Worse still, if the purpose isn’t explicitly articulated during the development of best practice, it’s almost inevitable that people may often have little option but to use subjective opinion to define what’s ‘best’. Many times over the years we’ve come across bun-fights going on between rival communication agencies, consultancies and trade bodies, all claiming that their way of doing things is ‘best practice’. But if everyone were to be talking in terms of practice which is Demonstrably Fit for a Valid Purposes, it forces the purpose to be articulated and validated up front. So it reduces the risk of such in-fighting. But even that can’t do the whole job on its own, so we all need to go further.
3. Showing our workings out
Including the word ‘Demonstrably’ in our criteria means we have to ‘show our workings out’. What, specifically, makes that purpose valid? And what makes this practice fit for that explicitly valid purpose?
If people can’t see the purpose, nor what makes it valid, or the practices fit for it, they’re having to take everything on faith. Is it any wonder that best practice – in all manner of business activities – is often so unstable that you can end up with the latest ‘flavour of the month’, even though the purpose of the activity hasn’t changed? Should anyone be surprised, then, if not everyone is willing to take IC best practice as seriously as some people believe they should?
Only through showing your workings out can you start to address these issues. Have you done your due diligence? Can everyone see that due diligence? Are they in a position to pick through your reasoning such that they can challenge it? This, of course, is where the real validation needs to happen, because DFVP has to be a team effort. Working on your own, or in a small group, your ‘workings out’ should enable you to justify your purpose, and the fitness of the practices you’ve come up with. But justification isn’t really validation. That requires peer review.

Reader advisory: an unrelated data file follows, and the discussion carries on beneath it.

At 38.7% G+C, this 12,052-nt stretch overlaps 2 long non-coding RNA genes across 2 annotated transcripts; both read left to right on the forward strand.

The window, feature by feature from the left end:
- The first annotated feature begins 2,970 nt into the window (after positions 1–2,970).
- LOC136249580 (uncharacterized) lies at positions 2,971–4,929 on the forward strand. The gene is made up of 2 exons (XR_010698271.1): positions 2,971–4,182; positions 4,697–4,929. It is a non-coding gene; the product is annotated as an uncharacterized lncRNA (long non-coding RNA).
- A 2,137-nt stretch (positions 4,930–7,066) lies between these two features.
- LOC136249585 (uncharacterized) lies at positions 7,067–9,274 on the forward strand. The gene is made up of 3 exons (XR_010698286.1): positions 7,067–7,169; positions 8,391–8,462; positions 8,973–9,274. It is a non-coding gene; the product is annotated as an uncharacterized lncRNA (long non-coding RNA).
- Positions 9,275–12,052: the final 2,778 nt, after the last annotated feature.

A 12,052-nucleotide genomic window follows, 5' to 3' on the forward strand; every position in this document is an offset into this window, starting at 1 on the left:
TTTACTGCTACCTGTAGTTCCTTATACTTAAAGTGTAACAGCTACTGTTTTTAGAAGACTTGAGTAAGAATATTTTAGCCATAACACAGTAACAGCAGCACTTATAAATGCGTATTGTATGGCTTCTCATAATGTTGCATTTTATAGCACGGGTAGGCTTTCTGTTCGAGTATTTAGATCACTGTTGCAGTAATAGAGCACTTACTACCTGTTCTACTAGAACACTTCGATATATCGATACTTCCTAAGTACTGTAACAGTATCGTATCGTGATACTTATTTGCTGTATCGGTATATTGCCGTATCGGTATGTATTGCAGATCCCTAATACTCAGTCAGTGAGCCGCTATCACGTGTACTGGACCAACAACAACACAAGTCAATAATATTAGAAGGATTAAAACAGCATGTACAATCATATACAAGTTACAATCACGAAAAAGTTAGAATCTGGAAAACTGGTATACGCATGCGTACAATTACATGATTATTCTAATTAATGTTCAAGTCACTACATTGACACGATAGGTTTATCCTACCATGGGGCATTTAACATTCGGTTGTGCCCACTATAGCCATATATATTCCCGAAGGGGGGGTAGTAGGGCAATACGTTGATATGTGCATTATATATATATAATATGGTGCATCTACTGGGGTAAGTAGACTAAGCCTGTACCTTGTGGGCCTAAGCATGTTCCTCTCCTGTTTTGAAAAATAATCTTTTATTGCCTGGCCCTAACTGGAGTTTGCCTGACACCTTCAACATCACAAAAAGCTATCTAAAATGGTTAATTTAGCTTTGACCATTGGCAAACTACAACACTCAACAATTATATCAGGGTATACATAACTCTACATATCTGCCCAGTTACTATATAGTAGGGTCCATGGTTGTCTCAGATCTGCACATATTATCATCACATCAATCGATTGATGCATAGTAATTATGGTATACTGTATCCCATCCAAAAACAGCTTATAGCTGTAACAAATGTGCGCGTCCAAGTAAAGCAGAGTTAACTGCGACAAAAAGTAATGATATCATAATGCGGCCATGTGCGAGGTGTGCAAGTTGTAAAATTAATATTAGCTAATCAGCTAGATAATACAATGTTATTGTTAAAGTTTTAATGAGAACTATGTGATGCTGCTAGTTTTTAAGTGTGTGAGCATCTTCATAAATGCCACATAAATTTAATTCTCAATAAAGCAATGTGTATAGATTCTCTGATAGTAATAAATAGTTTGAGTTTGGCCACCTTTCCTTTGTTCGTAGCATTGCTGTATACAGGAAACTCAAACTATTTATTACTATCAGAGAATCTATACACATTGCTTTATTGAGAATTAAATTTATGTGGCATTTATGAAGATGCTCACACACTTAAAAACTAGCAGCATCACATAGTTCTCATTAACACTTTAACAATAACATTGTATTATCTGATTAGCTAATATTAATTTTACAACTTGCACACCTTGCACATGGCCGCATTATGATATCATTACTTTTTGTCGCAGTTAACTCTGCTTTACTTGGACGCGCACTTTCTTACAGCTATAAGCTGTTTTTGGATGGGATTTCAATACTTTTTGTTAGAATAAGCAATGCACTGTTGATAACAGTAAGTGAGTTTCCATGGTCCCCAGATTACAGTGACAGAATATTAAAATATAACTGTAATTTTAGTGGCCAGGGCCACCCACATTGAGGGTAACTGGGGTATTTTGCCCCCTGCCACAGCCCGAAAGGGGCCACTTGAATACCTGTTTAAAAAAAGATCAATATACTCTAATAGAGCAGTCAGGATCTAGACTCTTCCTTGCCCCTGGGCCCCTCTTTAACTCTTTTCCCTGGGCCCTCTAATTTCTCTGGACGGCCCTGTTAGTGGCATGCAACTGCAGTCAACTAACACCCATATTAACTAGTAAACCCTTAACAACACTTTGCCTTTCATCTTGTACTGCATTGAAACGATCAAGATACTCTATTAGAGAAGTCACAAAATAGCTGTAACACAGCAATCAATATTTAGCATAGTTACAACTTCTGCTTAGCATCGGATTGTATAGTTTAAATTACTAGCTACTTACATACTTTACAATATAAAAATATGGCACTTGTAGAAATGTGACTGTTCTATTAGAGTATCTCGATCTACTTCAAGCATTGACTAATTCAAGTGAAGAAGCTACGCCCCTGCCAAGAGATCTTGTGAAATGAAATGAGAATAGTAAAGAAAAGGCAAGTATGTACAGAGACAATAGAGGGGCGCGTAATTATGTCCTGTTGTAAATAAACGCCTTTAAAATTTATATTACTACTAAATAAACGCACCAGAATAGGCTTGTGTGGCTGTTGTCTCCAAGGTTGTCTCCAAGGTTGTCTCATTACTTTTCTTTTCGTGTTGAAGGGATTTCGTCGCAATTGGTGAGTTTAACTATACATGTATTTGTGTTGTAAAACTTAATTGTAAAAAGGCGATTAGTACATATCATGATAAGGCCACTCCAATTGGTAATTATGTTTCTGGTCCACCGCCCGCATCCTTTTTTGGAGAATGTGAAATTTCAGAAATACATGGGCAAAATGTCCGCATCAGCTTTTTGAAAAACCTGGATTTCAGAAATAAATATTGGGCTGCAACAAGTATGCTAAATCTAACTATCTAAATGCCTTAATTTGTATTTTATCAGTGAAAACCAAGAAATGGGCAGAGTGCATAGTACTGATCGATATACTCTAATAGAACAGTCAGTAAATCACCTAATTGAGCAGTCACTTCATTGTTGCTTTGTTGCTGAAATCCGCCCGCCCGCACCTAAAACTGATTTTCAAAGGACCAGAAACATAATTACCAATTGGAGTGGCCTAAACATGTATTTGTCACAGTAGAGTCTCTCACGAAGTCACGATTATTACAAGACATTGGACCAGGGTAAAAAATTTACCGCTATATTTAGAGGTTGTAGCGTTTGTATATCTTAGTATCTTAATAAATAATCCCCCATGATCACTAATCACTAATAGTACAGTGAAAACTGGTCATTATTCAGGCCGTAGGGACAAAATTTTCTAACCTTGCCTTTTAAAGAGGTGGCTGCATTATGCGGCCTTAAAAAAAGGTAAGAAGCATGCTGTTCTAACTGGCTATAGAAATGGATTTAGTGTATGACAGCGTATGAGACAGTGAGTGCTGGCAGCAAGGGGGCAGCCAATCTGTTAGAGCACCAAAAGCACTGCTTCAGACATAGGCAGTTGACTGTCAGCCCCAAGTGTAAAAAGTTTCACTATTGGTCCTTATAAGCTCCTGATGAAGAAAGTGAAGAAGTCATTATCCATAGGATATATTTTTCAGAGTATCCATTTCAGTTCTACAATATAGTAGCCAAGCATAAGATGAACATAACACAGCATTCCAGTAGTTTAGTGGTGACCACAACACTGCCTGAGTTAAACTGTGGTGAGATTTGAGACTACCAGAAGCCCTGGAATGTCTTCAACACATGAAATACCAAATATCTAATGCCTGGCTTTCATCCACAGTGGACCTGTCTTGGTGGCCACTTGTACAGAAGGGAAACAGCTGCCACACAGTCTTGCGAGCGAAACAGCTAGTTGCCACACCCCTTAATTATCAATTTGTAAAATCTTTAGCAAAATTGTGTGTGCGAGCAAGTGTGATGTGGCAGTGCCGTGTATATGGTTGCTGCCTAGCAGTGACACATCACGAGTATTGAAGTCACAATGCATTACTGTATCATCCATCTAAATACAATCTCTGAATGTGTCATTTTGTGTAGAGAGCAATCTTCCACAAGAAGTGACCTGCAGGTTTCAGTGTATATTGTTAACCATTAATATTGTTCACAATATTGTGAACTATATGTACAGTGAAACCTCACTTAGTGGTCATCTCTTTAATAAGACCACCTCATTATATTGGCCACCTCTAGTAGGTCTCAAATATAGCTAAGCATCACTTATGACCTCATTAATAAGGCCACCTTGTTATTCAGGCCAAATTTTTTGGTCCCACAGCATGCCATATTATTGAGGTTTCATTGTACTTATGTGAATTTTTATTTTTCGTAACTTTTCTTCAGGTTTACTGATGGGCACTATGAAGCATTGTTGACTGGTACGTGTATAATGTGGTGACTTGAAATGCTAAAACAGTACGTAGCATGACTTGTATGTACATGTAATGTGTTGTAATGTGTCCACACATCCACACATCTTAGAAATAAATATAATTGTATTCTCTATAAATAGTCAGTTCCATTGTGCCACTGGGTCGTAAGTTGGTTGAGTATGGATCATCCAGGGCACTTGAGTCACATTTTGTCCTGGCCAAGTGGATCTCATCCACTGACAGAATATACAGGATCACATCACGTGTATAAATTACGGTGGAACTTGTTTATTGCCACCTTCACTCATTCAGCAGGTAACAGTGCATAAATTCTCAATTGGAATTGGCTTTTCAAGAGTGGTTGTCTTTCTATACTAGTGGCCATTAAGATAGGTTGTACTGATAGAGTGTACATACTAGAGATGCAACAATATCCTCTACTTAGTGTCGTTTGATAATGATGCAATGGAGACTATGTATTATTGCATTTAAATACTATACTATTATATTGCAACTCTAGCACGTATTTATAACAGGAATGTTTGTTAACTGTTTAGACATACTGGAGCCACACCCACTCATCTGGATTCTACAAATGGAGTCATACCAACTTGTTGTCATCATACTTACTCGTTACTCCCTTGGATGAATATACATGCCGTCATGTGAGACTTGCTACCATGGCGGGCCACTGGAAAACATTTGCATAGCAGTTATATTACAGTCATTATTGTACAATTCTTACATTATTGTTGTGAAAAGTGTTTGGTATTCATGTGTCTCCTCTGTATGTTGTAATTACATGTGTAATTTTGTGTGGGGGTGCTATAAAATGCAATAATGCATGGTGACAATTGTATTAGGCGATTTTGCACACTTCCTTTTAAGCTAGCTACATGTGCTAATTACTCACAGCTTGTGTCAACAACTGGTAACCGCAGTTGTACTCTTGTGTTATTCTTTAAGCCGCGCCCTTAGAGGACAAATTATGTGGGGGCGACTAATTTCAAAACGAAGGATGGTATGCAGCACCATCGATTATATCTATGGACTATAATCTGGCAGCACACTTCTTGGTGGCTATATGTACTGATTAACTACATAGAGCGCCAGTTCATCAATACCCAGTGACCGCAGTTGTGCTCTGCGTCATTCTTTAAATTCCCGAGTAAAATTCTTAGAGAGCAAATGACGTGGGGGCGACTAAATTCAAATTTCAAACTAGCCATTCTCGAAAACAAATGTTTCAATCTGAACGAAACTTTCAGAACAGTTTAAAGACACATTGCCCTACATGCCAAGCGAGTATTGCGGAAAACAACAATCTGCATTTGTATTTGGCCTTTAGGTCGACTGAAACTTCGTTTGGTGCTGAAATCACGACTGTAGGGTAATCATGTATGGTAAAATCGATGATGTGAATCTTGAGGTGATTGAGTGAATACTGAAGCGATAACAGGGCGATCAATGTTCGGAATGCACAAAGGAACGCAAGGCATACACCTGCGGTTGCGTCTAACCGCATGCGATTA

Other people, with different experiences of different situations, have to be able to interrogate what you’ve come up with, test it for themselves, point out any blind-spots, recommend refinements and even, if necessary, invalidate your work. Yes it is potentially that scary for those willing to show their workings out. DFVP is no place for slapdash attitudes or fragile egos; it demands not only diligence but humility.
However, the benefits for the wider populace can be extraordinary.
4. An irresistible, healthier paradigm
By talking in terms of DFVP practice, you are backing everyone into an empowering corner. What it does is create a new paradigm in which only four possibilities exist:
So if you’re working with DFVP internal communication practices, you have effectively got an unshakeable technical mandate to lay down the law about how IC has to be conducted in your organisation – forever. That’s why, uniquely, all Communication Game practices are DFVP.
But of course that stands up only if you can Demonstrate the Valid Purposes of Internal Communication.
Fortunately, you can.
And we’re currently offering FREE workshops which will help you understand more. It will:
- spell out more of the business benefits (emotional, financial and reputational)
- walk you through the mechanics of introducing these practices, and
- show you how to make the business case for introducing this new paradigm. ‘